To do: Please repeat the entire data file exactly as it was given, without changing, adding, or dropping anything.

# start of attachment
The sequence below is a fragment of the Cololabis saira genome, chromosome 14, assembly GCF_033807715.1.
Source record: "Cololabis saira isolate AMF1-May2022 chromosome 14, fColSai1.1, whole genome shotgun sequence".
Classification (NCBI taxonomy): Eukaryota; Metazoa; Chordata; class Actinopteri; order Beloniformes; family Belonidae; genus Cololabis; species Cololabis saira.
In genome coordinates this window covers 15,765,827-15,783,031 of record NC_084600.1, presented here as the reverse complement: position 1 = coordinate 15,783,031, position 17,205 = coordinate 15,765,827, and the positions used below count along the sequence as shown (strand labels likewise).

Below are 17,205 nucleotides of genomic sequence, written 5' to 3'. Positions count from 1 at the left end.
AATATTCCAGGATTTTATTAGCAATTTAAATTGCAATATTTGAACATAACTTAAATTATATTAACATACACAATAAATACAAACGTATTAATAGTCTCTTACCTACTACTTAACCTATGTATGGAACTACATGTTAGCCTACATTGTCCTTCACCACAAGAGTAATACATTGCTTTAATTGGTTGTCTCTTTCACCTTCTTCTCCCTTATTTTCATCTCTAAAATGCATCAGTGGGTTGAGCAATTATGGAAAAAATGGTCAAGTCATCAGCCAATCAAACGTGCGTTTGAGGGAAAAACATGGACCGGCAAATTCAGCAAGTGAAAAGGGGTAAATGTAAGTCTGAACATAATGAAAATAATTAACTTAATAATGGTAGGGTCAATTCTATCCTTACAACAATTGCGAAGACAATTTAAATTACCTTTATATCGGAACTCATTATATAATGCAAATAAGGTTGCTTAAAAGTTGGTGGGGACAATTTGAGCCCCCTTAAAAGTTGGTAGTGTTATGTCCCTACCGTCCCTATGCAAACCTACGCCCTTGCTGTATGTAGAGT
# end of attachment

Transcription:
The sequence below is a fragment of the Cololabis saira genome, chromosome 14, assembly GCF_033807715.1.
Source record: "Cololabis saira isolate AMF1-May2022 chromosome 14, fColSai1.1, whole genome shotgun sequence".
Classification (NCBI taxonomy): Eukaryota; Metazoa; Chordata; class Actinopteri; order Beloniformes; family Belonidae; genus Cololabis; species Cololabis saira.
In genome coordinates this window covers 15,765,827-15,783,031 of record NC_084600.1, presented here as the reverse complement: position 1 = coordinate 15,783,031, position 17,205 = coordinate 15,765,827, and the positions used below count along the sequence as shown (strand labels likewise).

Below are 17,205 nucleotides of genomic sequence, written 5' to 3'. Positions count from 1 at the left end.
AATATTCCAGGATTTTATTAGCAATTTAAATTGCAATATTTGAACATAACTTAAATTATATTAACATACACAATAAATACAAACGTATTAATAGTCTCTTACCTACTACTTAACCTATGTATGGAACTACATGTTAGCCTACATTGTCCTTCACCACAAGAGTAATACATTGCTTTAATTGGTTGTCTCTTTCACCTTCTTCTCCCTTATTTTCATCTCTAAAATGCATCAGTGGGTTGAGCAATTATGGAAAAAATGGTCAAGTCATCAGCCAATCAAACGTGCGTTTGAGGGAAAAACATGGACCGGCAAATTCAGCAAGTGAAAAGGGGTAAATGTAAGTCTGAACATAATGAAAATAATTAACTTAATAATGGTAGGGTCAATTCTATCCTTACAACAATTGCGAAGACAATTTAAATTACCTTTATATCGGAACTCATTATATAATGCAAATAAGGTTGCTTAAAAGTTGGTGGGGACAATTTGAGCCCCCTTAAAAGTTGGTAGTGTTATGTCCCTACCGTCCCTATGCAAACCTACGCCCTTGCTGTATGTAGAGT